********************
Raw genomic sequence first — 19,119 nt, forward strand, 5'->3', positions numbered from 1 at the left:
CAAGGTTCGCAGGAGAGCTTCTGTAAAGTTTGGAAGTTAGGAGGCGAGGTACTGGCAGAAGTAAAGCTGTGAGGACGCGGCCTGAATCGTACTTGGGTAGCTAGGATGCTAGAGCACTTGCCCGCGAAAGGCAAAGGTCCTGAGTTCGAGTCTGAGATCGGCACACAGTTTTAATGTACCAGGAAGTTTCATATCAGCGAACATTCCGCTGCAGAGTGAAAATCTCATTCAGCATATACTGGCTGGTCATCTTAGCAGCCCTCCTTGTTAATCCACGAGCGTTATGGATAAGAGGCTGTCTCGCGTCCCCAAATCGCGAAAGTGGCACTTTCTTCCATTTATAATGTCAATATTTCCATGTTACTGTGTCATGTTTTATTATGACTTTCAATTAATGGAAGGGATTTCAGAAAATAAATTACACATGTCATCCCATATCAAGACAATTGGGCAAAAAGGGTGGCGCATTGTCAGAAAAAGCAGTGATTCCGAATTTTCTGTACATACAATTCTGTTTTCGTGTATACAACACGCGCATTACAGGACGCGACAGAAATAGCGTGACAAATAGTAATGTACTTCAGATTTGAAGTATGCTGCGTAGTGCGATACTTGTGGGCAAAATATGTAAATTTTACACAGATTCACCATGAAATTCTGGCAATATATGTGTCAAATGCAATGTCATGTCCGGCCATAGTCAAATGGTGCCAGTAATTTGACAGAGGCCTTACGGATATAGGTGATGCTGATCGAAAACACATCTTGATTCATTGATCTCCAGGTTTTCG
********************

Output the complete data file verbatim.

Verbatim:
Raw genomic sequence first — 19,119 nt, forward strand, 5'->3', positions numbered from 1 at the left:
CAAGGTTCGCAGGAGAGCTTCTGTAAAGTTTGGAAGTTAGGAGGCGAGGTACTGGCAGAAGTAAAGCTGTGAGGACGCGGCCTGAATCGTACTTGGGTAGCTAGGATGCTAGAGCACTTGCCCGCGAAAGGCAAAGGTCCTGAGTTCGAGTCTGAGATCGGCACACAGTTTTAATGTACCAGGAAGTTTCATATCAGCGAACATTCCGCTGCAGAGTGAAAATCTCATTCAGCATATACTGGCTGGTCATCTTAGCAGCCCTCCTTGTTAATCCACGAGCGTTATGGATAAGAGGCTGTCTCGCGTCCCCAAATCGCGAAAGTGGCACTTTCTTCCATTTATAATGTCAATATTTCCATGTTACTGTGTCATGTTTTATTATGACTTTCAATTAATGGAAGGGATTTCAGAAAATAAATTACACATGTCATCCCATATCAAGACAATTGGGCAAAAAGGGTGGCGCATTGTCAGAAAAAGCAGTGATTCCGAATTTTCTGTACATACAATTCTGTTTTCGTGTATACAACACGCGCATTACAGGACGCGACAGAAATAGCGTGACAAATAGTAATGTACTTCAGATTTGAAGTATGCTGCGTAGTGCGATACTTGTGGGCAAAATATGTAAATTTTACACAGATTCACCATGAAATTCTGGCAATATATGTGTCAAATGCAATGTCATGTCCGGCCATAGTCAAATGGTGCCAGTAATTTGACAGAGGCCTTACGGATATAGGTGATGCTGATCGAAAACACATCTTGATTCATTGATCTCCAGGTTTTCG